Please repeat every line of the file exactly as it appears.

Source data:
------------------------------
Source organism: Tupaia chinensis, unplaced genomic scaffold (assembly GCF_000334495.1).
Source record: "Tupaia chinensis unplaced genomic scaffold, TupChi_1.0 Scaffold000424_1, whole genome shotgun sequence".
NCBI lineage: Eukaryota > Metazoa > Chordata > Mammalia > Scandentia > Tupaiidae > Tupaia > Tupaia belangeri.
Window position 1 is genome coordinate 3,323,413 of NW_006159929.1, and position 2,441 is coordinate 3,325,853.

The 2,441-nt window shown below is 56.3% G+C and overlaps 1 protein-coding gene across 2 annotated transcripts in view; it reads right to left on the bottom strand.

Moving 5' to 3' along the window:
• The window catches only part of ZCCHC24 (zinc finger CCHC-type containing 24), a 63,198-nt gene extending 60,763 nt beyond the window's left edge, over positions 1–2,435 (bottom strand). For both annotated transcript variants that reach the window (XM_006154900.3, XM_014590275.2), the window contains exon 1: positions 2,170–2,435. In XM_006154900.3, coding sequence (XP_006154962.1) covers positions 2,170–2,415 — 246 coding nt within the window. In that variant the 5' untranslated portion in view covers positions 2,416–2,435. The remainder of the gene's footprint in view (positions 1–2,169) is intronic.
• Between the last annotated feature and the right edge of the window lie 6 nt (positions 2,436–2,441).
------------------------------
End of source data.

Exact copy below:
Source organism: Tupaia chinensis, unplaced genomic scaffold (assembly GCF_000334495.1).
Source record: "Tupaia chinensis unplaced genomic scaffold, TupChi_1.0 Scaffold000424_1, whole genome shotgun sequence".
NCBI lineage: Eukaryota > Metazoa > Chordata > Mammalia > Scandentia > Tupaiidae > Tupaia > Tupaia belangeri.
Window position 1 is genome coordinate 3,323,413 of NW_006159929.1, and position 2,441 is coordinate 3,325,853.

The 2,441-nt window shown below is 56.3% G+C and overlaps 1 protein-coding gene across 2 annotated transcripts in view; it reads right to left on the bottom strand.

Moving 5' to 3' along the window:
• The window catches only part of ZCCHC24 (zinc finger CCHC-type containing 24), a 63,198-nt gene extending 60,763 nt beyond the window's left edge, over positions 1–2,435 (bottom strand). For both annotated transcript variants that reach the window (XM_006154900.3, XM_014590275.2), the window contains exon 1: positions 2,170–2,435. In XM_006154900.3, coding sequence (XP_006154962.1) covers positions 2,170–2,415 — 246 coding nt within the window. In that variant the 5' untranslated portion in view covers positions 2,416–2,435. The remainder of the gene's footprint in view (positions 1–2,169) is intronic.
• Between the last annotated feature and the right edge of the window lie 6 nt (positions 2,436–2,441).